Friday, September 29, 2006

Doll Houses (We Can't Afford)



This made me think of the magical world of Ullabenulla -- The Doll's House of Petronella Oortman. Seventeenth-century doll's houses were not children's toys, they were a hobby for ladies, comparable to the cabinets in which gentlemen kept their collections. This is one of three seventeenth-century doll's houses that have survived intact. It was commissioned by Petronella Oortman, a wealthy Amsterdam lady. The house is remarkable in that all of the components are made exactly to scale. Petronella ordered miniature porcelain objects from China and commissioned furniture makers and artists to decorate the interior. It was extremely costly to create a model house like this. Petronella probably spent between twenty and thirty thousand guilders on her doll's house. In the seventeenth century she would have been able to buy a real house along one of the canals for that price. There are details of each room, have a look at the nursery.

The Cheshire Historical Society.

Puppenhausmuseum.

Her Majesty Queen Elizabeth II doll house.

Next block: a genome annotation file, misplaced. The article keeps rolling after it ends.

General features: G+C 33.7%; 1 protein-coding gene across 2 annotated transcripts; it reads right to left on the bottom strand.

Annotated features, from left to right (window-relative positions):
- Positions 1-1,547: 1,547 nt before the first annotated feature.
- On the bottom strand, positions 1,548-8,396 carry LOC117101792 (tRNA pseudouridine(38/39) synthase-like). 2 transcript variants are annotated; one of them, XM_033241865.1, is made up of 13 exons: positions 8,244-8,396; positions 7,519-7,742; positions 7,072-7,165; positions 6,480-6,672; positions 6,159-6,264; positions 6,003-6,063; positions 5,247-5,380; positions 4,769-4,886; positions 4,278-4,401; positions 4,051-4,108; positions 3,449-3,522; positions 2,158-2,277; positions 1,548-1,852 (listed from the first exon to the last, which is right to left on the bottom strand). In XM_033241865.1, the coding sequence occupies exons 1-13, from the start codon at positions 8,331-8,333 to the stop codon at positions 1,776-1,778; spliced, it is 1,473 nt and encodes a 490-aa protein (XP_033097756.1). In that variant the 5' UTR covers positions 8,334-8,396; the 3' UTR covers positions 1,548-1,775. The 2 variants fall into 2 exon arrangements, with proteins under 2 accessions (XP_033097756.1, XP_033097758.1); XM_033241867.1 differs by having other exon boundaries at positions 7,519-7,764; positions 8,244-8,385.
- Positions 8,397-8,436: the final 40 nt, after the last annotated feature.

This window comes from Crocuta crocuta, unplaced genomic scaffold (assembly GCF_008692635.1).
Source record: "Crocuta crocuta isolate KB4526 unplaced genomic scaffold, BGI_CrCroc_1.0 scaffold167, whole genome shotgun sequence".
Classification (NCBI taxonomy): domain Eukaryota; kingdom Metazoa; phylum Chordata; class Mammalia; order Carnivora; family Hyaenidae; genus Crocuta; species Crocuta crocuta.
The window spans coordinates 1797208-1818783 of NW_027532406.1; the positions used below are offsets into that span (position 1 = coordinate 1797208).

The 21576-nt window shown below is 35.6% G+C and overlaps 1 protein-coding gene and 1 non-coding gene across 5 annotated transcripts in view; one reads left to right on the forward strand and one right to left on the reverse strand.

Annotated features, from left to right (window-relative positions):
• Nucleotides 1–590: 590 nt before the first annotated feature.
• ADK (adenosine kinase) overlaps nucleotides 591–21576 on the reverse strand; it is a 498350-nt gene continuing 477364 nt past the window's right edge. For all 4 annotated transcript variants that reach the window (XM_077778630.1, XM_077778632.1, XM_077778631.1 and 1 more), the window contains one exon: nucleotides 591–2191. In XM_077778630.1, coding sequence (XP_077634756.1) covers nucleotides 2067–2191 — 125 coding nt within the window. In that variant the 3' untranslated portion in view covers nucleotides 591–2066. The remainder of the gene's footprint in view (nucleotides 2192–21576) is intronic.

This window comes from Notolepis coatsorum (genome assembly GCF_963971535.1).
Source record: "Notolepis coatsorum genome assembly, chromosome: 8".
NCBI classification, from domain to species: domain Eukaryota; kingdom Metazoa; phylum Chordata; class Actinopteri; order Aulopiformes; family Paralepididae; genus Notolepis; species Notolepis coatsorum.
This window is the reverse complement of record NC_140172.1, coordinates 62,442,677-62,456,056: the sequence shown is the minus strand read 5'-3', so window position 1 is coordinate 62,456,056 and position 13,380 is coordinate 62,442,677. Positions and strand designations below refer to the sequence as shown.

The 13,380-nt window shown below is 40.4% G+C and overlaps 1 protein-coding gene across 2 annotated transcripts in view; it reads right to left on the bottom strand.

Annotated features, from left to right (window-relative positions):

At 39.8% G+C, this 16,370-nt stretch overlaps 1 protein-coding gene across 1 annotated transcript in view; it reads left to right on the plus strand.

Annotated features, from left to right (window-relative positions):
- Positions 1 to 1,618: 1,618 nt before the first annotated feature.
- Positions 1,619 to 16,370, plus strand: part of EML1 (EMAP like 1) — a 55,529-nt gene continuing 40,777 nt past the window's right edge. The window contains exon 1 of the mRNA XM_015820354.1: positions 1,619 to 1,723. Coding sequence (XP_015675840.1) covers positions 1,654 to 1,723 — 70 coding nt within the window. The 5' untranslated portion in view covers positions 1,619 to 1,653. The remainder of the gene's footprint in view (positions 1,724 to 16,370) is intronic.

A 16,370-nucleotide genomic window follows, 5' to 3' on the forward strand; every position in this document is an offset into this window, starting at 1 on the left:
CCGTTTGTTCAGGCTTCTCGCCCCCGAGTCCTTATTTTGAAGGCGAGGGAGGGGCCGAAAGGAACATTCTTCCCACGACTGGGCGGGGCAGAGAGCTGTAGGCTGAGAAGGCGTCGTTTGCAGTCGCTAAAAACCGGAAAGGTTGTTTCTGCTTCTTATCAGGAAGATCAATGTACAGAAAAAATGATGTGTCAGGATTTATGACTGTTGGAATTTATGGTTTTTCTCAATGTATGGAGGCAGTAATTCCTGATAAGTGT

Bliss Log Cabin.

Georgian House.

Japanese doll palaces are called goten, and the stuff that goes in them.

4 comments:

Decoupage said...

Wow! That is the most intricately crafted dolls house I have ever seen. Such workmanship!

Janet said...

Those are amazing! I've always loved doll houses and miniature furnishings....but these are way beyond anything I've ever seen.

Ulla said...

Fabulous links! Thank you so much!!! I have been on a 'amazon' kick finding books with old dollhouses to buy, I just love the old ones for inspiration and ideas. The nursery was a favorite of mine too, I love that bed!!!

s'mee said...

This reminded me of the doll house of Colleen Moore:

http://www.msichicago.org/exhibit/fairy_castle/fchome.html

housed as a permenant display at the Chicago Museum of Science and Industry, it is amazing. Take the virtual tour by linking to the above. enjoy.